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Robert Wrigley

Prayer For The Winter

I place two pennies, one on either rail:
warm from my pocket they melt the frost there
then harden into place against the coming tremors.

The ties too are tufted white, and fibrous mounds
of coyote scat, and the next occasional spike
worked loose, which I fling like the others in the river.

A crooked volunteer tree offers up its last
or its only apple, hard and thick-skinned,
bitter still but sweetened a bit by the cold.

Along this mile long arc of track, four springs
and four steep chutes choked with blackberries,
and four cold pools crowded with cress.

It's a black fly wind, all ice and bite,
and the usual fishermen have all gone home.
Trainmen hate those pennies. I'll hide

until the engine's past, hide again
for the obsolete caboose this short-line throwback
still uses. They hate the clunk and jump,

the eighty ton shudder pummeling their bones.
But I want something to show for this day
other than a mile of awkward walking,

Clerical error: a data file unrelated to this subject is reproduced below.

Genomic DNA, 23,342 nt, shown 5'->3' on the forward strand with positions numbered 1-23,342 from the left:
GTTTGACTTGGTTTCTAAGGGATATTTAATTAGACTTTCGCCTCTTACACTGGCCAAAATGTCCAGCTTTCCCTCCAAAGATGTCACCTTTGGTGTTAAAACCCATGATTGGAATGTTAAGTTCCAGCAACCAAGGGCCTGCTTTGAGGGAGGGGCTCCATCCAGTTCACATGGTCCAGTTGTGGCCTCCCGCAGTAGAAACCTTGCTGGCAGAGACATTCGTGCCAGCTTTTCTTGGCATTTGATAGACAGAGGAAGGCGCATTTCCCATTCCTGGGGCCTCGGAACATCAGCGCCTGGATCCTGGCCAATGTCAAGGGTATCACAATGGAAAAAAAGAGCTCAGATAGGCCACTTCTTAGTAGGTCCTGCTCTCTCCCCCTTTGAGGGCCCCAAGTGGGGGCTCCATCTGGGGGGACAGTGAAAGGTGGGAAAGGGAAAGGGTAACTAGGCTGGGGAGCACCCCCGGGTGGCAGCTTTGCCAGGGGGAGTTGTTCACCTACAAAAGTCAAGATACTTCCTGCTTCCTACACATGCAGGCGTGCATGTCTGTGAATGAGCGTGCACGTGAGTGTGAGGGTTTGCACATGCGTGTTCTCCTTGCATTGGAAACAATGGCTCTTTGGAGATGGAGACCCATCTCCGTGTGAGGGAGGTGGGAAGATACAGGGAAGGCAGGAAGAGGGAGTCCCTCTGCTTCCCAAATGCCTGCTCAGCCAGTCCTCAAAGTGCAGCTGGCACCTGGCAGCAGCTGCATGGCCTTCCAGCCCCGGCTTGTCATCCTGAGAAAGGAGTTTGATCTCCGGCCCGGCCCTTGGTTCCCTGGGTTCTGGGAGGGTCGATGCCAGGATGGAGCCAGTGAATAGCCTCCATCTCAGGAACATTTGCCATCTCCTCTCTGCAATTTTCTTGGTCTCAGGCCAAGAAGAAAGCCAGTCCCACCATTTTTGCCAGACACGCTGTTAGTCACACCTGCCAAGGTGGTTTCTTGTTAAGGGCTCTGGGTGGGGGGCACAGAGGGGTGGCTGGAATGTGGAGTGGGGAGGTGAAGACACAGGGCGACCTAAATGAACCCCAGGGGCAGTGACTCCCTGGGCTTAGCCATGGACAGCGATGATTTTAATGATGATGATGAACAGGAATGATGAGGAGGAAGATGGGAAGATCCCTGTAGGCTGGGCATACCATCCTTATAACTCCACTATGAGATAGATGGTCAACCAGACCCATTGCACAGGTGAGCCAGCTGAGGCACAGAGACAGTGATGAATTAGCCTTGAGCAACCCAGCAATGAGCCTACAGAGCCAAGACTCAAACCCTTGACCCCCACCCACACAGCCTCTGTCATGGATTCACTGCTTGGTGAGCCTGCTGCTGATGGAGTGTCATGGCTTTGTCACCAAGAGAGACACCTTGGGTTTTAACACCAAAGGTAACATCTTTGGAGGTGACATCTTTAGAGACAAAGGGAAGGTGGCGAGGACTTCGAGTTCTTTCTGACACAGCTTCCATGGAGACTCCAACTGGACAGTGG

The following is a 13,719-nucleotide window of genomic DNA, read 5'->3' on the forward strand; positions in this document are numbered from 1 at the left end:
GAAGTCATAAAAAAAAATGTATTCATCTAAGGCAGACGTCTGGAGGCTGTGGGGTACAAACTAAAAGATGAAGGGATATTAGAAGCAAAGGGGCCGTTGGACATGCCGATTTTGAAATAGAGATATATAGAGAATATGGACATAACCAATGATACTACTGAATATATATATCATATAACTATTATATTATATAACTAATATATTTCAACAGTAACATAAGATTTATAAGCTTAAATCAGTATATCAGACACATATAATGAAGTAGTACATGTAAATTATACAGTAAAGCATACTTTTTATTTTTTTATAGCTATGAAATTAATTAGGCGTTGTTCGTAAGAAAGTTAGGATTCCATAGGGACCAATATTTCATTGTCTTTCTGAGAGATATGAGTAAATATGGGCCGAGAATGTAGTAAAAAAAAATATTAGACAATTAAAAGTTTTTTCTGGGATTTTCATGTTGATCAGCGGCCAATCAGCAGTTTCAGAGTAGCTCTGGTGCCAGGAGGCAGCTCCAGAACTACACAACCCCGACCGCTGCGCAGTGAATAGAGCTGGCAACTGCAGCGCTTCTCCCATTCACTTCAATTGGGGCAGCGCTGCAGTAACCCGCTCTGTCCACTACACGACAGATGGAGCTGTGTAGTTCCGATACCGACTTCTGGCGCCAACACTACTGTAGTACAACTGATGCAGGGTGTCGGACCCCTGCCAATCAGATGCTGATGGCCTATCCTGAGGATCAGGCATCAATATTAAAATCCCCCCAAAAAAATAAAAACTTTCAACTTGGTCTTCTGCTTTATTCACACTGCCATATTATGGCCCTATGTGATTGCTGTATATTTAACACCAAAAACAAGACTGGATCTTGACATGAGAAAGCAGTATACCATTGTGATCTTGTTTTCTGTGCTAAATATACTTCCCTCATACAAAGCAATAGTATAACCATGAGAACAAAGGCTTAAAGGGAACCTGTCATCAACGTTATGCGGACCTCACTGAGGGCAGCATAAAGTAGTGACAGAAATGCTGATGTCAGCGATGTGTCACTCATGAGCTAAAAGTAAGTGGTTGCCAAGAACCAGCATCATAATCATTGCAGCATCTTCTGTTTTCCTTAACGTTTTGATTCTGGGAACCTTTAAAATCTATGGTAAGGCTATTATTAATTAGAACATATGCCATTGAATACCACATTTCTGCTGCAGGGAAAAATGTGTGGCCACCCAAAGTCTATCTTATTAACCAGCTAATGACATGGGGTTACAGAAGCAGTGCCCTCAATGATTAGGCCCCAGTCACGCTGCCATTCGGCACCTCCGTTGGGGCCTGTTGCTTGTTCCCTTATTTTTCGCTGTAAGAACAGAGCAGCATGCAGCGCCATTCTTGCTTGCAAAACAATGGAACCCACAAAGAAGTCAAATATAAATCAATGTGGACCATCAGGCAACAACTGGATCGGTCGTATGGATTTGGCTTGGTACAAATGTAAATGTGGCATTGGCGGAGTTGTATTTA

a wind so fierce and relentless the chimney smokes
lay out in rigid lines and vanish and the only smell
is snow, snow, snow, like a fat and generous relative

coming all day but still too far off to see.
And when it arrives, the lead cloud billowy and black,
the first icy spits will sting like tiny fires.

Already the downstream train plows from under it
and rounds the corner flocked, a thunderous cake.
a mile of steel, a birth-water umbilicus

harkening storm, and I, who must ply
the deadman roads and walk the skin-tingling
right-of-way corridor, I don't ever want it to stop.

Not the train, not the snow, not the winterkill wind
that blows and blows. No, let it snow,
let the earth go blind and the highway unlined.

Let it come down like sleep, let the deep drifts
extend their leeward fingers and the springs spill
into long random sculptures of ice.

Wouldn't it be nice, marooned in a frozen world
for a night one long winter long, home
where the fire burns the years and wind

sings its one note wavery aria over and over.
and we are alive, alive, in a place
where nothing matters but that we are warm

where the children toss their gossamer
untenderable coins against the weather.
and never lose, and never, never lose.

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